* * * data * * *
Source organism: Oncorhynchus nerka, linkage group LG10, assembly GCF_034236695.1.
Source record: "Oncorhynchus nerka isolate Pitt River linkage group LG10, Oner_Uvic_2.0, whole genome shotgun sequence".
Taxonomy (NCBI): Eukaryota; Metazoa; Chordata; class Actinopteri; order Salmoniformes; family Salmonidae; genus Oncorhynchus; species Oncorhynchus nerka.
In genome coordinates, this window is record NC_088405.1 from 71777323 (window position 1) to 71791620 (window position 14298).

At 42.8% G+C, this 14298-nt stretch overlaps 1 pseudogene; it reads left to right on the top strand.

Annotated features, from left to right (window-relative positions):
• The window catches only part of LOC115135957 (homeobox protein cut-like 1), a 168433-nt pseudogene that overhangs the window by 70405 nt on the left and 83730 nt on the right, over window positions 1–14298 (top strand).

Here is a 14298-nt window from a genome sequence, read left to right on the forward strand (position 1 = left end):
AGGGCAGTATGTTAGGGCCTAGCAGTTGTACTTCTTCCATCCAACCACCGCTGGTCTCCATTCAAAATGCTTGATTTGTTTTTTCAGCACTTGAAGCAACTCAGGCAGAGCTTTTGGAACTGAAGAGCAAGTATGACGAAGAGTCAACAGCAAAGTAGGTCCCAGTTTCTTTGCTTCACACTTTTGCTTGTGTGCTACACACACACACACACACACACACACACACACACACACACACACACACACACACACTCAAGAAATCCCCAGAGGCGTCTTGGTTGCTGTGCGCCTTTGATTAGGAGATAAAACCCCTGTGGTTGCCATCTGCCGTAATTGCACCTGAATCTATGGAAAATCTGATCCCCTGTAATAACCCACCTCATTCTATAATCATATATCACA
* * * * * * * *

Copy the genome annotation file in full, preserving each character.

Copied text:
Source organism: Oncorhynchus nerka, linkage group LG10, assembly GCF_034236695.1.
Source record: "Oncorhynchus nerka isolate Pitt River linkage group LG10, Oner_Uvic_2.0, whole genome shotgun sequence".
Taxonomy (NCBI): Eukaryota; Metazoa; Chordata; class Actinopteri; order Salmoniformes; family Salmonidae; genus Oncorhynchus; species Oncorhynchus nerka.
In genome coordinates, this window is record NC_088405.1 from 71777323 (window position 1) to 71791620 (window position 14298).

At 42.8% G+C, this 14298-nt stretch overlaps 1 pseudogene; it reads left to right on the top strand.

Annotated features, from left to right (window-relative positions):
• The window catches only part of LOC115135957 (homeobox protein cut-like 1), a 168433-nt pseudogene that overhangs the window by 70405 nt on the left and 83730 nt on the right, over window positions 1–14298 (top strand).

Here is a 14298-nt window from a genome sequence, read left to right on the forward strand (position 1 = left end):
AGGGCAGTATGTTAGGGCCTAGCAGTTGTACTTCTTCCATCCAACCACCGCTGGTCTCCATTCAAAATGCTTGATTTGTTTTTTCAGCACTTGAAGCAACTCAGGCAGAGCTTTTGGAACTGAAGAGCAAGTATGACGAAGAGTCAACAGCAAAGTAGGTCCCAGTTTCTTTGCTTCACACTTTTGCTTGTGTGCTACACACACACACACACACACACACACACACACACACACACACACACACACACACACTCAAGAAATCCCCAGAGGCGTCTTGGTTGCTGTGCGCCTTTGATTAGGAGATAAAACCCCTGTGGTTGCCATCTGCCGTAATTGCACCTGAATCTATGGAAAATCTGATCCCCTGTAATAACCCACCTCATTCTATAATCATATATCACA